Figure 1.
Figure 1.

Cape Verde: Fiscal Performance, 2004–08

(Percent of GDP)

Citation: IMF Staff Country Reports 2008, 248; 10.5089/9781451809503.002.A001

Source: National authorities and IMF staff estimates.1The capital expenditure budget is typically underexecuted owing to capacity and donors’ delays.

7. The Bank of Cape Verde (BCV) continues to conduct monetary management appropriately. Given the peg and a largely open capital account, passive monetary management by the BCV has been setting the official policy rate consistent with its endogenous equilibrium level, which smoothes and sterilizes short–term capital flows. Reserves continue to accumulate, and while FDI–related imports have led to and financed a higher current account deficit, there are no signs of a more general increase in imports that would jeopardize the targeted increase in reserves (Figure 2). Excess liquidity has been contained by sterilization, by the new investment opportunities on the Stock Exchange following rapid development of the domestic equity market, and by growth in private sector credit (Figure 3). The buildup of government deposits at the BCV is also helping to sterilize external inflows. Thus, monetary management and fiscal prudence are both supporting the exchange rate peg and promoting external stability.

Figure 2.
Figure 2.

Cape Verde: External Developments, 2004–2008

Citation: IMF Staff Country Reports 2008, 248; 10.5089/9781451809503.002.A001

Source: National authorities and IMF staff estimates.1.Growth in total exports in 2007 was dampened by a sharp decline in re‐exports of fuel because South African Airlines stopped refueling in Cape Verde.
Figure 3.
Figure 3.

Cape Verde: Monetary Developments, January 2004–December 2007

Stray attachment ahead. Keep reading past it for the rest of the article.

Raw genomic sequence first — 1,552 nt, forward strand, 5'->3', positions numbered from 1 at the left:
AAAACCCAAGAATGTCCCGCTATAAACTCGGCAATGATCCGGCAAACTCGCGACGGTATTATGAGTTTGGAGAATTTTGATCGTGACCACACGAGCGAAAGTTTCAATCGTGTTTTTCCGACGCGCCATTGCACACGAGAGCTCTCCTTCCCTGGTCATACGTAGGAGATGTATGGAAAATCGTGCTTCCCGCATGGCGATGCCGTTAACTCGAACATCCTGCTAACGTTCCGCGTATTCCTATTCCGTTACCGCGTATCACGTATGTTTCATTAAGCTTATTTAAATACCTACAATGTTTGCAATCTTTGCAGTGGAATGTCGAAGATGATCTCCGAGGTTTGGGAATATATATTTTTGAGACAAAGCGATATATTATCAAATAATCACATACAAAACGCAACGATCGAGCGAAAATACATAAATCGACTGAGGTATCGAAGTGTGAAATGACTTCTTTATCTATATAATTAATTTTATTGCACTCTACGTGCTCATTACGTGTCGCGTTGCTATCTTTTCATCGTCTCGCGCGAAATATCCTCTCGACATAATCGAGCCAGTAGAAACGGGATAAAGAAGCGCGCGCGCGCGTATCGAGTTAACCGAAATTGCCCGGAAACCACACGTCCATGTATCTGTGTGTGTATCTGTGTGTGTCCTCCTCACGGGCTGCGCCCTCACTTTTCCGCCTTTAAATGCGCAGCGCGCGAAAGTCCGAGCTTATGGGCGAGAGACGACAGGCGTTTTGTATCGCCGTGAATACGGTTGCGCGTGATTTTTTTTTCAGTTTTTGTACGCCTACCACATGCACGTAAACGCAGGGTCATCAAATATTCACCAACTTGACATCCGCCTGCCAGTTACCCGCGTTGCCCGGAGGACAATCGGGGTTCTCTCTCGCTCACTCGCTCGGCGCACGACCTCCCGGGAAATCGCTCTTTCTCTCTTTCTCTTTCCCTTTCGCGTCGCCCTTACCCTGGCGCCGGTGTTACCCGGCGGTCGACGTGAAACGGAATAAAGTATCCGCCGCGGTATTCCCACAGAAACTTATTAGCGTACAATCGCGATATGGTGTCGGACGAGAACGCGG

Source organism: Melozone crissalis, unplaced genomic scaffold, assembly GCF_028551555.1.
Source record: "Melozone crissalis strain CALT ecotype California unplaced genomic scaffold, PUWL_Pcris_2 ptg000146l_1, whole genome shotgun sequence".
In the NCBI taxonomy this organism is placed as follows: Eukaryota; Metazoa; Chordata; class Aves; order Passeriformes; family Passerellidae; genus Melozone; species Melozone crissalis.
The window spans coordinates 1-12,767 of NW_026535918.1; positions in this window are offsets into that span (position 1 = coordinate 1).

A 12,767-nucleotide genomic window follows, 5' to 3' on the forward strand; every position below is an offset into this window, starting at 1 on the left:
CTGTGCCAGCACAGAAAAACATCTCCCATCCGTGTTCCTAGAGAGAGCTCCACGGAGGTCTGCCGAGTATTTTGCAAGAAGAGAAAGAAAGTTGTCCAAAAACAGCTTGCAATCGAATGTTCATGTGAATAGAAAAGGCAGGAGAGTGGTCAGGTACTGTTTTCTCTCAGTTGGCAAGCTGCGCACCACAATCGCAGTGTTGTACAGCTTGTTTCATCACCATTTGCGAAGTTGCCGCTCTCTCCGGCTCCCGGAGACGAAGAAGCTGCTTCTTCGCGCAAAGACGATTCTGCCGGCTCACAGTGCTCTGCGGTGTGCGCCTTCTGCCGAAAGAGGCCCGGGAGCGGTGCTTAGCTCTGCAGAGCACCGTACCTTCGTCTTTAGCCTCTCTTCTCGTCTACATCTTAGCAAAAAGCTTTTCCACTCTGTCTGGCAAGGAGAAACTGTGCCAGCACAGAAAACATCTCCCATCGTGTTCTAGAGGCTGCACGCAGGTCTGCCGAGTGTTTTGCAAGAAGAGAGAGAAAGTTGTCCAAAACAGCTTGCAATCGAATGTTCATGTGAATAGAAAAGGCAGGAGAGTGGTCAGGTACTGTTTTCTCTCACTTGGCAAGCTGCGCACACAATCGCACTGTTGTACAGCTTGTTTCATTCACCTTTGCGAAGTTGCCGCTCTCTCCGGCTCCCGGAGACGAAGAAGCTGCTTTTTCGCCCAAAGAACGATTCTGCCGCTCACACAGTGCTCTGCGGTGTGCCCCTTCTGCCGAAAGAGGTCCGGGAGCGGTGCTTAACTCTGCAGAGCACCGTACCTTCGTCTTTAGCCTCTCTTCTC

Citation: IMF Staff Country Reports 2008, 248; 10.5089/9781451809503.002.A001

Source: National authorities and IMF staff estimates.

B. Policy Implementation Under the PSI

8. All PSI quantitative assessment criteria for end–December 2007 were met with wide margins. The ceiling on net domestic borrowing was observed by a margin of 1.8 percent of GDP reflecting a much improved public financial management system, which also prevented the accumulation of arrears. International reserves exceeded the PSI floor by about 0.2 months of imports despite some moderation in the last quarter of 2007 as FDI slowed.

9. Despite capacity constraints, steady progress was made on implementing the structural assessment criteria: 5

  • The authorities reported that the base utility tariffs mechanism was finalized and approved by the Economic Regulatory Agency (ARE) on March 27, 2008 and posted on ARE’s website on the following day (LOI, ¶ 5). The goal of this structural assessment criterion in the program is to achieve full cost recovery to stop the accumulation of tariff deficits, a contingent liability. The adjustment of the final electricity price for consumers based on the new base tariffs will take into account the impact of the global food and oil price inflation on the poor and vulnerable segments of the population.6